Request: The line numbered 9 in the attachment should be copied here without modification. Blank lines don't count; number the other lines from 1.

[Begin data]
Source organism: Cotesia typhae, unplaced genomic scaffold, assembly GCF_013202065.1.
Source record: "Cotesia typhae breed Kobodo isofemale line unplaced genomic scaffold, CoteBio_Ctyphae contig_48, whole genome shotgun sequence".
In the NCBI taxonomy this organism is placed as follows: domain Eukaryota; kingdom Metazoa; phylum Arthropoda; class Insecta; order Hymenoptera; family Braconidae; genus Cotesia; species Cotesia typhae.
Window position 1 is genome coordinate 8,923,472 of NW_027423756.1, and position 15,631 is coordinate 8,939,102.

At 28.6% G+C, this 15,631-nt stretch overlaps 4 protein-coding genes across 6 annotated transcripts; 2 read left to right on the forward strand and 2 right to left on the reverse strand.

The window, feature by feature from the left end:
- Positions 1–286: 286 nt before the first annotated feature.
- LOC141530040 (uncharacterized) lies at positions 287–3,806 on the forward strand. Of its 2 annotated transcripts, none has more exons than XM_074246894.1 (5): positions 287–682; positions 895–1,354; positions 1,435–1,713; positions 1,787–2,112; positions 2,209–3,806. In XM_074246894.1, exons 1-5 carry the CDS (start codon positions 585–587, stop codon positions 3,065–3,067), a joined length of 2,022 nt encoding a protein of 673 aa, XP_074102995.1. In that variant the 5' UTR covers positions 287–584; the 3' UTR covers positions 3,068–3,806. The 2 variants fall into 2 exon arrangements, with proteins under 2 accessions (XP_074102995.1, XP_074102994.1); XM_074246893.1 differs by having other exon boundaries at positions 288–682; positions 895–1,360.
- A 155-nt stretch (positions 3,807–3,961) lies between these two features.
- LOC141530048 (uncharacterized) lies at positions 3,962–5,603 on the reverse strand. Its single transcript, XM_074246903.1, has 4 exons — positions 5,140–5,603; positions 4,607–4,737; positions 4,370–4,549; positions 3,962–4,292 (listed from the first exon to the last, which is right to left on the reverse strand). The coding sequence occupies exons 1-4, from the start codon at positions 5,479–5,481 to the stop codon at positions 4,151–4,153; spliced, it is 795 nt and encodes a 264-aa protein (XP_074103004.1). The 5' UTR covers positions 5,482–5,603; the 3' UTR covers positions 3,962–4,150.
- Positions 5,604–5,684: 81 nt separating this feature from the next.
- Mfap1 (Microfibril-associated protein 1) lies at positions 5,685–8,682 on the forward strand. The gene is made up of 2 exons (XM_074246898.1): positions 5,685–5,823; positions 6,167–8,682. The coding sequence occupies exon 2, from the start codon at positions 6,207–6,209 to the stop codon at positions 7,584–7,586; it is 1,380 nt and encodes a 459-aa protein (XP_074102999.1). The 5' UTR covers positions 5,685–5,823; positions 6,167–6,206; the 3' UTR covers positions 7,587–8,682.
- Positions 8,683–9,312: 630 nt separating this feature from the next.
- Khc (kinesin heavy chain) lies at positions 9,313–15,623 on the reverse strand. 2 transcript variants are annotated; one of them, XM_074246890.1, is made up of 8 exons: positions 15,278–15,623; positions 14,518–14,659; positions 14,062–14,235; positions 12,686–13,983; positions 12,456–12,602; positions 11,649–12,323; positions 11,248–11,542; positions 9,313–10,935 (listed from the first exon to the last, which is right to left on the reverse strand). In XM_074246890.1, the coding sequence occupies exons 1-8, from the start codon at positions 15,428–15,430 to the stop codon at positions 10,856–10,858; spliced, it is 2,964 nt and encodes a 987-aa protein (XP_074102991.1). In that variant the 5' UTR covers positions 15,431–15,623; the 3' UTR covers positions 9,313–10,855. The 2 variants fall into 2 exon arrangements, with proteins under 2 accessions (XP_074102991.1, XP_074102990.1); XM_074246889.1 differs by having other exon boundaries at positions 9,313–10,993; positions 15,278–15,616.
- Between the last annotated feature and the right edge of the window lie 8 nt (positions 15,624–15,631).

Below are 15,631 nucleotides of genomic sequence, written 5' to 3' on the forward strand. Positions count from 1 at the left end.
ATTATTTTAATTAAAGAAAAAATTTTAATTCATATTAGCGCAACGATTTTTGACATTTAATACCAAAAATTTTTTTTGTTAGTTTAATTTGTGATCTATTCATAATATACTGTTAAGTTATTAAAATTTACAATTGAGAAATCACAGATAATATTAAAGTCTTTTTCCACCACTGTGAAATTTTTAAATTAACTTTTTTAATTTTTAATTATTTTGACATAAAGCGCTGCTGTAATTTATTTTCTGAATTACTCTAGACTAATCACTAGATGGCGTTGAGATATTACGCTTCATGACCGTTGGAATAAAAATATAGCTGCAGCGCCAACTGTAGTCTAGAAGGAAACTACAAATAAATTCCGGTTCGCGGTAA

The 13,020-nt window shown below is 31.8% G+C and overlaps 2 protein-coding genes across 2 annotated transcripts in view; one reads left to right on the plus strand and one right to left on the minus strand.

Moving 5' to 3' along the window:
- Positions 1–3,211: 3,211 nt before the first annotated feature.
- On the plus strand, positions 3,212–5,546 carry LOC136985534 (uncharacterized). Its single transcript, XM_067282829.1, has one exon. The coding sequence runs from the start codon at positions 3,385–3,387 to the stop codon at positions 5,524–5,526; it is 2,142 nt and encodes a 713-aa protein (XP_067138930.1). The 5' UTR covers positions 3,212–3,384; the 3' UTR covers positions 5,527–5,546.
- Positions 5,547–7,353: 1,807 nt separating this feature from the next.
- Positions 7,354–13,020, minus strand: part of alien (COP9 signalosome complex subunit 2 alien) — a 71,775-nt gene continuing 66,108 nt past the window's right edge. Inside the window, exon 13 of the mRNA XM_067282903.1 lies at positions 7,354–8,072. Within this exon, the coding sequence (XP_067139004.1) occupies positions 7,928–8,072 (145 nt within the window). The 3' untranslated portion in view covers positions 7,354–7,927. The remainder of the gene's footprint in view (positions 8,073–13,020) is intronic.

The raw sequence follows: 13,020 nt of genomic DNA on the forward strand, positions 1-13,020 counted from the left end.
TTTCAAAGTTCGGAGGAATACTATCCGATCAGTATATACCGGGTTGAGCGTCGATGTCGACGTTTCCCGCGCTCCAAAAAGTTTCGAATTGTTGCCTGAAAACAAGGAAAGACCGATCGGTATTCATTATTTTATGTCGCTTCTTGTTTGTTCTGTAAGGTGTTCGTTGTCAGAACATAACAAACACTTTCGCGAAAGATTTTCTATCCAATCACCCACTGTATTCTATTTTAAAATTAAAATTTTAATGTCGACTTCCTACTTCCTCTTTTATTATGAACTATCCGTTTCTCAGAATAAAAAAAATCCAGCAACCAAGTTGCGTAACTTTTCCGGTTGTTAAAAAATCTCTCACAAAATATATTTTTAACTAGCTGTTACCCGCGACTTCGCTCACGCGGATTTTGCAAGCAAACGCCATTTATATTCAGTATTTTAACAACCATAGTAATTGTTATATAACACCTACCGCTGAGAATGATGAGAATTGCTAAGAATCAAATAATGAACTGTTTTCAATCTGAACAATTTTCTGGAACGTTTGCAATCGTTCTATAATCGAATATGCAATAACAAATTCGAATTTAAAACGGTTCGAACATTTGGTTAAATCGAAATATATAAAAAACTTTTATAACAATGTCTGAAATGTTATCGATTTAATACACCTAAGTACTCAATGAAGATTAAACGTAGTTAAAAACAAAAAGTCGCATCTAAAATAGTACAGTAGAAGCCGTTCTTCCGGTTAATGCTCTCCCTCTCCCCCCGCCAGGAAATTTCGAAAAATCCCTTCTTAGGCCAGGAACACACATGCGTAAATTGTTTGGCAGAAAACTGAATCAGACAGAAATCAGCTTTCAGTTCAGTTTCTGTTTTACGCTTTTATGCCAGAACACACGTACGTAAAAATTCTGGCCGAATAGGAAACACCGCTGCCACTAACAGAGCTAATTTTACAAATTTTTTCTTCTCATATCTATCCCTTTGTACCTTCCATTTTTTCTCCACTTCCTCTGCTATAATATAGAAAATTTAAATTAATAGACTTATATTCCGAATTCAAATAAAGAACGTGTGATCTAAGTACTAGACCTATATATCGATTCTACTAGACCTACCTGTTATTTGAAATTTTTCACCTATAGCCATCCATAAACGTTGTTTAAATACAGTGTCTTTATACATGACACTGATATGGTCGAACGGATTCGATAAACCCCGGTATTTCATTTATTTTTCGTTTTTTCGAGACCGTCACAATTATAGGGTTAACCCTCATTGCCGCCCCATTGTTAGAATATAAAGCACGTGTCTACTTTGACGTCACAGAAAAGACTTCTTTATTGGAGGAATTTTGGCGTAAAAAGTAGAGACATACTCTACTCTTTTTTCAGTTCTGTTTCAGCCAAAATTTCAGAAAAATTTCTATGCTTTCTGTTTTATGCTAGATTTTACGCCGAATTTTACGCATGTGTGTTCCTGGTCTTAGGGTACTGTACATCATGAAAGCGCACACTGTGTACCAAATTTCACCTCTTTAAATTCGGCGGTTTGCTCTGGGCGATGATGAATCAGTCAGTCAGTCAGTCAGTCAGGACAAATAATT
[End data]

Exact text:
- A 155-nt stretch (positions 3,807–3,961) lies between these two features.